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Following the attack on Pearl Harbor, the American government felt the need to intern all individuals of Japanese ancestry or ethnicity under the cloak of national security. President Franklin Delano Roosevelt himself authorized this:
President Franklin Delano Roosevelt authorized the internment with Executive Order 9066, issued February 19, 1942, which allowed local military commanders to designate "military areas" as "exclusion zones," from which "any or all persons may be excluded." This power was used to declare that all people of Japanese ancestry were excluded from the entire Pacific coast, including all of California and most of Oregon and Washington, except for those in internment camps.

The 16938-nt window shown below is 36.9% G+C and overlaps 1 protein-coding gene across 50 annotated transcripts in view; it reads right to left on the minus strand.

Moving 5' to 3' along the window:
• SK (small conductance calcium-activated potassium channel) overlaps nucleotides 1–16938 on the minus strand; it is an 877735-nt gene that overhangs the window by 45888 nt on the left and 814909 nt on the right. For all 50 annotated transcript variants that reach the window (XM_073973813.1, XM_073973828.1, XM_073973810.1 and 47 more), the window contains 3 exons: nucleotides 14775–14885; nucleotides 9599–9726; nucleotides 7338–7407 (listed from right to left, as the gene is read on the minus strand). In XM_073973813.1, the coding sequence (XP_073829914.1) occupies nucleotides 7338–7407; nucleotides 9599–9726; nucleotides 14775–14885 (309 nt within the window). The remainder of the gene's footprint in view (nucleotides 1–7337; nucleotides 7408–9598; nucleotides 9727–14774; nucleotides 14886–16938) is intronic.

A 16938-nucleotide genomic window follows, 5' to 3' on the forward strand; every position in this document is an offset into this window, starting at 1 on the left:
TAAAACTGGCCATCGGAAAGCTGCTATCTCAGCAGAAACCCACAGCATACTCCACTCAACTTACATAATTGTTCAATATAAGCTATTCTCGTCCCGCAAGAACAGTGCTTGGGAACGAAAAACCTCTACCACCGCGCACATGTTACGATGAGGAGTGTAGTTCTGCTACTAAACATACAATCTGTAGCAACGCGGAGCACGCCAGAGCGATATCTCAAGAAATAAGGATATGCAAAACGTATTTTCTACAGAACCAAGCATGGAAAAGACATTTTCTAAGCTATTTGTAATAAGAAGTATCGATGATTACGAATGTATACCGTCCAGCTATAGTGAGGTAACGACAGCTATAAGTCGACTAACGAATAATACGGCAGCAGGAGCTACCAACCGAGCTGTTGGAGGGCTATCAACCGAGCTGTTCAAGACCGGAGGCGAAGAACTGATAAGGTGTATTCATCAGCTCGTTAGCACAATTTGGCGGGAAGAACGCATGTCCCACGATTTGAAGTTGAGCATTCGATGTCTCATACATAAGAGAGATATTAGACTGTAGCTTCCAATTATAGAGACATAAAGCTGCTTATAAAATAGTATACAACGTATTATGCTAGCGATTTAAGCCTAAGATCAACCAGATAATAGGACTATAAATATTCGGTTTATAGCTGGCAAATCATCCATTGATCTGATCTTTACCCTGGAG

Roosevelt's Executive Order 9066 indicated many particular elements about how internment was to be handled and how Japanese individuals were to be treated by the U.S. Government. His order allowed the military to declare "exclusion zones" where citizen or non-citizen deemed to be a threat could be placed. In one of the first "enemy combatant" moves by the government, Roosevelt was able to embolden the executive branch and its extensions to ensure that anyone of Japanese or Korean ancestry be detained in these facilities. In doing so, Roosevelt was able to tap into public sentiment that targeted individuals whose ancestral nations were allied against the United States. In the process he was able to galvanize more public support for the aims of the war effort.
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